The lamps in the night club flickered, and then went out altogether. There were a few shrieks, but light spilled from the hundreds s of votive candles in the ballroom, and the jazz band never missed a note. Addie felt a hand on her exposed back—her beaded black dress was modest in the front but quite naughty in the rear, dipping nearly to her waist.
It was a cold hand.
She’d felt that hand before.
Rupert! She’d just been thinking of him. Had her random thoughts somehow summoned him? If so, she’d prefer to turn off her brain completely, but how? Her mind did have an alarming tendency to wander.
“It’s only I. Again. Don’t be frightened,” Rupert whispered.
“Easy for you to say!” she hissed back. The noise in the club was infernal, but someone might hear them anyway. Or hear her, and think she was losing her mind once more. She’d been caught too many times last August “talking to herself.”
Oh, lord, was he here because someone going to die? That was certainly no way to start the new year.
“Not as far as I know,” he said, his voice low and smooth.
The blasted man was reading her mind. If only he’d possessed that skill before he died, things might have turned out differently in their marriage. A truly understanding man was a rare commodity indeed. In fact, Addie wasn’t sure she knew of any, with perhaps one exception.
Rupert cleared his throat to reengage her attention. “This seems to be a minor intervention on my part. The notice to rescue you was very sudden—I’m not really prepared, and I had my own party to go to, you know.” He sounded a trifle peeved.
Like the nightclub, Addie was in the dark regarding Rupert’s post-life schedule. The Fellow Upstairs, as Rupert referred to him, had an unusual sense of humor. Keeping Rupert from entering the gates of Heaven by assigning him to be Addie’s guardian angel for what seemed now to be an apparently indeterminate period of time was extremely annoying. Rupert must be anxious to move on, and Addie had hoped last August’s antics had assured him of his proper place in the afterlife, wherever that might be.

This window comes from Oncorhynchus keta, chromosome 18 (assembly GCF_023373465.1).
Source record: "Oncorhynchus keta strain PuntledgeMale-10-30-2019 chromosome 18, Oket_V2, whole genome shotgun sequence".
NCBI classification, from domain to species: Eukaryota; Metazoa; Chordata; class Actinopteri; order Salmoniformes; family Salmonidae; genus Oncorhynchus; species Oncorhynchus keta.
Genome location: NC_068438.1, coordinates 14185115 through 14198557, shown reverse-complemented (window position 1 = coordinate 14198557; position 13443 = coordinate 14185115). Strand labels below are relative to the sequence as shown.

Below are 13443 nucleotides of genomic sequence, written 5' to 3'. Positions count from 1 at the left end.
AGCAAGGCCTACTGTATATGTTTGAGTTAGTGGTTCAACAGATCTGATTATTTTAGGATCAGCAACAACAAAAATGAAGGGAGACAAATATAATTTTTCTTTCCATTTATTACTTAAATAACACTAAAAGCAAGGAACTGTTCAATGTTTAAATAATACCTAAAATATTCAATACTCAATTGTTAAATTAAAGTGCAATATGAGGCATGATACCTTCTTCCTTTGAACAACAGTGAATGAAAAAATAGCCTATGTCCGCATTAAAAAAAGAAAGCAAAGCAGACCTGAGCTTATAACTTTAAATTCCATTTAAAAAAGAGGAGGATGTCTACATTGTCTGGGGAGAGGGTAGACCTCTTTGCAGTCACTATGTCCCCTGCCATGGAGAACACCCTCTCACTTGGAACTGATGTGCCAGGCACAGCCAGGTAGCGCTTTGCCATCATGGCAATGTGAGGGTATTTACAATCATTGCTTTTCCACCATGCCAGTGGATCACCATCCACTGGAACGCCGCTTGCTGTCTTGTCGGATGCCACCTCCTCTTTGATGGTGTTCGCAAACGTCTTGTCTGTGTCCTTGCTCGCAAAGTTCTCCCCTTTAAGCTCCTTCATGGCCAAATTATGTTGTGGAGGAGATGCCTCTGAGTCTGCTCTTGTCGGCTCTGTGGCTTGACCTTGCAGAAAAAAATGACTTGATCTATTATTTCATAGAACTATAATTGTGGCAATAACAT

She had her own opinion where he deserved to go, but perhaps she should be more charitable.
It was difficult to see him in the flickering light, but he appeared to be wearing the same bespoke Saville Row suit she’d buried him in, his maroon tie and matching pocket square still crisp. His moustache had grown back, and there was no denying he was amazingly attractive even if he was amazingly dead.
“Why are you here?”
“The joint’s about to be raided. Think of the headlines: British Beauties Behind Bars. Society Dames Detained. Your sainted mother would have a fit if you and Cee wound up in the pokey with the hoi polloi.”
Addie had no idea what a pokey was, but she could infer with the best of them. “Now?”
“The buttons are upstairs even as we speak. Do you know they carry bean-shooters in this country?”
“Speak English, Rupert!”
“I am, my dear. The American version. This is quite a place, what? Rather marvelous in its own grubby way.”